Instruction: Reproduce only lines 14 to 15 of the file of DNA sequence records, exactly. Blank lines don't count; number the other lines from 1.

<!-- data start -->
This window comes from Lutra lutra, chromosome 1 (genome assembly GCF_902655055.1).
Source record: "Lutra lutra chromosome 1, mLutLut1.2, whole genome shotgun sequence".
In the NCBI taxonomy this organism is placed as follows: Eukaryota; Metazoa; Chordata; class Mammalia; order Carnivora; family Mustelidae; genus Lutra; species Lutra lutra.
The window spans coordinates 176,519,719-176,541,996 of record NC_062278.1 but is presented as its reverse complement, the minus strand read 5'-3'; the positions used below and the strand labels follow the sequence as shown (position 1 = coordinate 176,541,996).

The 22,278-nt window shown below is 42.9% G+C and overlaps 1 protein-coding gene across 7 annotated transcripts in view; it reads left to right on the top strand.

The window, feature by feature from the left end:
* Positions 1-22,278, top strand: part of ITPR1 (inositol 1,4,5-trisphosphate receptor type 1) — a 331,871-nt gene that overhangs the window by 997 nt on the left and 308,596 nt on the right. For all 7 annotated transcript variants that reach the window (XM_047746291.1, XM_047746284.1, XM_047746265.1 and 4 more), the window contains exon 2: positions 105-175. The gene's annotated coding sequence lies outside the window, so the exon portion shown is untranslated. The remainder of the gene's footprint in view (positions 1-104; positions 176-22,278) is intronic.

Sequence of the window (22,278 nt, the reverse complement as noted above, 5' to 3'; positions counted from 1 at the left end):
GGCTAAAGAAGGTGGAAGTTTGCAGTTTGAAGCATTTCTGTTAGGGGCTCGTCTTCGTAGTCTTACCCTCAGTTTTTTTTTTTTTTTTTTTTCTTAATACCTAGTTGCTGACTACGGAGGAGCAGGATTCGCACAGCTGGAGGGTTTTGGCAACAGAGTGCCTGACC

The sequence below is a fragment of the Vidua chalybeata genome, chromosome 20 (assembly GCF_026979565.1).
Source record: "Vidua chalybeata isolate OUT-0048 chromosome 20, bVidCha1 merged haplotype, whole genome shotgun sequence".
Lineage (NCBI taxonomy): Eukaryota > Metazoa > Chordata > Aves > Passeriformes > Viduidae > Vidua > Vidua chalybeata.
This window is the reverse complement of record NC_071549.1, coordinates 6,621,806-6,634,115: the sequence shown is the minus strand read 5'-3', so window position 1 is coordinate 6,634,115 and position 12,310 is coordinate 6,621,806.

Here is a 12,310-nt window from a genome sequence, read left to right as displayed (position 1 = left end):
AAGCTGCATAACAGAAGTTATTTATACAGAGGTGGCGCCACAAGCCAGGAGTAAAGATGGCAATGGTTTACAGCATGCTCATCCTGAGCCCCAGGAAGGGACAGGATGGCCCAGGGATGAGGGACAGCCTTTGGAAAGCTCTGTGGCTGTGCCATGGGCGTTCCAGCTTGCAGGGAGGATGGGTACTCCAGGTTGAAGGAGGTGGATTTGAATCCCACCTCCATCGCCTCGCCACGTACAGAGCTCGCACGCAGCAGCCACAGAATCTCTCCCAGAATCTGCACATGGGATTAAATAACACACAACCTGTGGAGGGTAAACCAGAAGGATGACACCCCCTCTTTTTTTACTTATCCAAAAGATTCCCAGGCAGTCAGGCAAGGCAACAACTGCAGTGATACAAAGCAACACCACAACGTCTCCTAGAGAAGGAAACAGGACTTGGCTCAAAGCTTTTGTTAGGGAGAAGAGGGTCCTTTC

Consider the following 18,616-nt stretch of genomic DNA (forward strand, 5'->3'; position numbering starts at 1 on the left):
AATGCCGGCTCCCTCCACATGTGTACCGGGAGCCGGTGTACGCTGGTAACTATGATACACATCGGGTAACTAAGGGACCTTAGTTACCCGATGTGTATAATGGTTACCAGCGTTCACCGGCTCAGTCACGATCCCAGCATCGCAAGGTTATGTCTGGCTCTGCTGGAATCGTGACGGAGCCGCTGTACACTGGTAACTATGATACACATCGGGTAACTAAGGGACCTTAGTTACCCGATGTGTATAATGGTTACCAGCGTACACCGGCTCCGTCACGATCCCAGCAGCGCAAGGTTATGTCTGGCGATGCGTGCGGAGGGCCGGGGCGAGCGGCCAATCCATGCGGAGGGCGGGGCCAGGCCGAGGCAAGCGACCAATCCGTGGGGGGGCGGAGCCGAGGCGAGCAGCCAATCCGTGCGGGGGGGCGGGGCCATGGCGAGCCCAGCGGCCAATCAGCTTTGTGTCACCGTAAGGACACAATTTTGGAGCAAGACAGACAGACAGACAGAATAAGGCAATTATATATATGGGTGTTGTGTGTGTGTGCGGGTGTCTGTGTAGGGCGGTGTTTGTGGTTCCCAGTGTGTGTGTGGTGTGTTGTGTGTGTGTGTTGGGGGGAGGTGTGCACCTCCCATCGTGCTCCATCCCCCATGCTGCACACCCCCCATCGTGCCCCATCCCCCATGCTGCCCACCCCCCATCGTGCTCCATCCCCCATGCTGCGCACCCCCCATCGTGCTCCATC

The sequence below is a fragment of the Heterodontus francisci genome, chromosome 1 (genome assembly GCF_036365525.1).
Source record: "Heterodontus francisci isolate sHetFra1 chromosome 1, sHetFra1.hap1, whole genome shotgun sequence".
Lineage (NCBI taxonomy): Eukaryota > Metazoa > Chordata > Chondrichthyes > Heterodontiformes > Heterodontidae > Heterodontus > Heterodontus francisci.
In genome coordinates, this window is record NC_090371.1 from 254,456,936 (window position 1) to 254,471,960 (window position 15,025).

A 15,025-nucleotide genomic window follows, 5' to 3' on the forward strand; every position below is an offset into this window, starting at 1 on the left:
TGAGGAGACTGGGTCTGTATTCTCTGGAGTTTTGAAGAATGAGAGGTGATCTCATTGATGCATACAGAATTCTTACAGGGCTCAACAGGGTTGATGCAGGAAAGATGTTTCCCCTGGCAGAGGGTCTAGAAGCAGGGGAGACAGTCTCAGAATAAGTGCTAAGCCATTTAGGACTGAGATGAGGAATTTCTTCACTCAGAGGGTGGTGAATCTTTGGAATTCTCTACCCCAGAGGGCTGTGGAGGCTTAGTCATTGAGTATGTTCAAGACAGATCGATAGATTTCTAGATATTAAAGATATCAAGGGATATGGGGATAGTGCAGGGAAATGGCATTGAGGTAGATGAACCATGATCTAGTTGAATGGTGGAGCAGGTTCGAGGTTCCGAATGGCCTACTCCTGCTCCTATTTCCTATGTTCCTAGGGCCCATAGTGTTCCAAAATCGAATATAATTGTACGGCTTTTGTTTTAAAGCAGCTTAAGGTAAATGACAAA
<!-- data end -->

Here is a 12,310-nt window from a genome sequence, read left to right as displayed (position 1 = left end):
AAGCTGCATAACAGAAGTTATTTATACAGAGGTGGCGCCACAAGCCAGGAGTAAAGATGGCAATGGTTTACAGCATGCTCATCCTGAGCCCCAGGAAGGGACAGGATGGCCCAGGGATGAGGGACAGCCTTTGGAAAGCTCTGTGGCTGTGCCATGGGCGTTCCAGCTTGCAGGGAGGATGGGTACTCCAGGTTGAAGGAGGTGGATTTGAATCCCACCTCCATCGCCTCGCCACGTACAGAGCTCGCACGCAGCAGCCACAGAATCTCTCCCAGAATCTGCACATGGGATTAAATAACACACAACCTGTGGAGGGTAAACCAGAAGGATGACACCCCCTCTTTTTTTACTTATCCAAAAGATTCCCAGGCAGTCAGGCAAGGCAACAACTGCAGTGATACAAAGCAACACCACAACGTCTCCTAGAGAAGGAAACAGGACTTGGCTCAAAGCTTTTGTTAGGGAGAAGAGGGTCCTTTC